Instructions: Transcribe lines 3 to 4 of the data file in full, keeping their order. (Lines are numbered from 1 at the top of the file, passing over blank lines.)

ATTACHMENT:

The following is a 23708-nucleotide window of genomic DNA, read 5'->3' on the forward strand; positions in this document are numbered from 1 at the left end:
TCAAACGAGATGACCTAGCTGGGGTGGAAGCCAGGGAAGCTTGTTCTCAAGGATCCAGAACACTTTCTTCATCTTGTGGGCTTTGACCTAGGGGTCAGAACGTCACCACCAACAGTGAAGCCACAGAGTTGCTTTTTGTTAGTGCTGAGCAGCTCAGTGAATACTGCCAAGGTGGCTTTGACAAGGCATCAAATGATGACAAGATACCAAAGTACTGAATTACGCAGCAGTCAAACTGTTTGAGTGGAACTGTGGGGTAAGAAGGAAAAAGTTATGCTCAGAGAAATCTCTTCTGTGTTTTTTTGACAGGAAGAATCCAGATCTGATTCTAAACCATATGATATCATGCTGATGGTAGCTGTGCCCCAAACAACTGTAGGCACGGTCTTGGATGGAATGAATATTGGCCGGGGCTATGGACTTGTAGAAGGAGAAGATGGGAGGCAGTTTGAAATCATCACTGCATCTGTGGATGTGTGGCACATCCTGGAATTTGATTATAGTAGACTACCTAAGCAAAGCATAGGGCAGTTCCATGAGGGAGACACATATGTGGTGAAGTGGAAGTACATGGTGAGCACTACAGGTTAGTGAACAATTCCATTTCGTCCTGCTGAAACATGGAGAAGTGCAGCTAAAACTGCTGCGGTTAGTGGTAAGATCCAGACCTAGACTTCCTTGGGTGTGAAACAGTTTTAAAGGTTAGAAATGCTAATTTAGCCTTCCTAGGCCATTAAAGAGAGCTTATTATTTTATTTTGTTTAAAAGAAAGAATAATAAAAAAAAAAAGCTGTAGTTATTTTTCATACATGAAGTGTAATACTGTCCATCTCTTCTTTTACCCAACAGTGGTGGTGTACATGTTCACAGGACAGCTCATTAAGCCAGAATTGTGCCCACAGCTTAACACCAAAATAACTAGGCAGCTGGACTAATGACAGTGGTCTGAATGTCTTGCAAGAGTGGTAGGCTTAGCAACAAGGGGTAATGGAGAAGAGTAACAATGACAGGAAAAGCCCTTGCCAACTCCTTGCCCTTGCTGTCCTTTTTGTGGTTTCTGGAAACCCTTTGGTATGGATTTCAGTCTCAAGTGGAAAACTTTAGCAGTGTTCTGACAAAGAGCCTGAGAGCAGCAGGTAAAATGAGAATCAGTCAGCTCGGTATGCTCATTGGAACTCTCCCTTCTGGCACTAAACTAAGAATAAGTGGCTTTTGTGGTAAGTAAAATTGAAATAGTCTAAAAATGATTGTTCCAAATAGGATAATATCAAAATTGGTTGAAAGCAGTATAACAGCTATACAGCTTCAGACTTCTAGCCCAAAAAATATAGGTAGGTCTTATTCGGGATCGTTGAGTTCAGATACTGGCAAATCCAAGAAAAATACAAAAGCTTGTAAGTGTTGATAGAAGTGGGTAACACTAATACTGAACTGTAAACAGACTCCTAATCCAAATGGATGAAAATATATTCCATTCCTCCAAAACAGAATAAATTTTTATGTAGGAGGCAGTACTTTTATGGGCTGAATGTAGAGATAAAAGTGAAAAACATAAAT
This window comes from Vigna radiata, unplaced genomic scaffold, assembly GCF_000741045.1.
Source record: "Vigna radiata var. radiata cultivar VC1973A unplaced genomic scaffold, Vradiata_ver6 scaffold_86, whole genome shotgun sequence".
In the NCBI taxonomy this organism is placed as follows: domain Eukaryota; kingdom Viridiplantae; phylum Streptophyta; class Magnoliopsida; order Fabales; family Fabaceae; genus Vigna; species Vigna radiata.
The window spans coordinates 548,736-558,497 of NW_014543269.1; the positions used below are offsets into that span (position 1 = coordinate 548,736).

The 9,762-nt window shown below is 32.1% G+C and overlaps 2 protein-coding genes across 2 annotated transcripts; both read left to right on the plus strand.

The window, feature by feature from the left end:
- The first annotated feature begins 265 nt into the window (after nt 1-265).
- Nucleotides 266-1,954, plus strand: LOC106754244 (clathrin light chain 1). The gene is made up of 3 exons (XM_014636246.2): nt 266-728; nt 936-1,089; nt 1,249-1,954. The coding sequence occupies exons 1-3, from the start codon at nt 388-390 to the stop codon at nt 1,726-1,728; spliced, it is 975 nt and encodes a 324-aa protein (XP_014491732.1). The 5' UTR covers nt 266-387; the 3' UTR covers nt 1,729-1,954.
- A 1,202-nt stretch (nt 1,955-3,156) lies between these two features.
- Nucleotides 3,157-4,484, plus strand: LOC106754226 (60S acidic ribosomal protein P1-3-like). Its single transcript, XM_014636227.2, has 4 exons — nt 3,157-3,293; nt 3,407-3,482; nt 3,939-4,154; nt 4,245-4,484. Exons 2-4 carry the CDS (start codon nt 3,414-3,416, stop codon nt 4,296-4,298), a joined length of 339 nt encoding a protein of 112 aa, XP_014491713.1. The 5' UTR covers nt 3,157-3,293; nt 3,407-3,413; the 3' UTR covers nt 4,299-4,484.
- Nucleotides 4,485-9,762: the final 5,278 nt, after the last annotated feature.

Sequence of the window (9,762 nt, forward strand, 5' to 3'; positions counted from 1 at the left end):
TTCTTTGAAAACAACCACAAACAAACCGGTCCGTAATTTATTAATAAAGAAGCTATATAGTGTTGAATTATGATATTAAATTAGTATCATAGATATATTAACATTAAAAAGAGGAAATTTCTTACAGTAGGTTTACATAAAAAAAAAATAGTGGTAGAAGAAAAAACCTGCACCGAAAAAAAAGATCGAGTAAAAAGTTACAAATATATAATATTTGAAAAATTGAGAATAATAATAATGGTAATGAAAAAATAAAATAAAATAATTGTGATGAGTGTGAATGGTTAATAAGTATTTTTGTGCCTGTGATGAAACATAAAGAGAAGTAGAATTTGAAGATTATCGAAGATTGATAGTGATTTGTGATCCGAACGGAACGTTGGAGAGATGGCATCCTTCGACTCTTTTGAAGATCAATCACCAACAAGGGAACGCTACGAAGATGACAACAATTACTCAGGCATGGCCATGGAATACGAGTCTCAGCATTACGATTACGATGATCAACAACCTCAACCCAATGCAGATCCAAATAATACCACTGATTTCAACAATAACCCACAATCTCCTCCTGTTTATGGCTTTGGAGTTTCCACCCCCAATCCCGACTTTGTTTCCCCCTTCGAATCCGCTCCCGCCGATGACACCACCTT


This window comes from Vigna radiata, unplaced genomic scaffold, assembly GCF_000741045.1.
Source record: "Vigna radiata var. radiata cultivar VC1973A unplaced genomic scaffold, Vradiata_ver6 scaffold_86, whole genome shotgun sequence".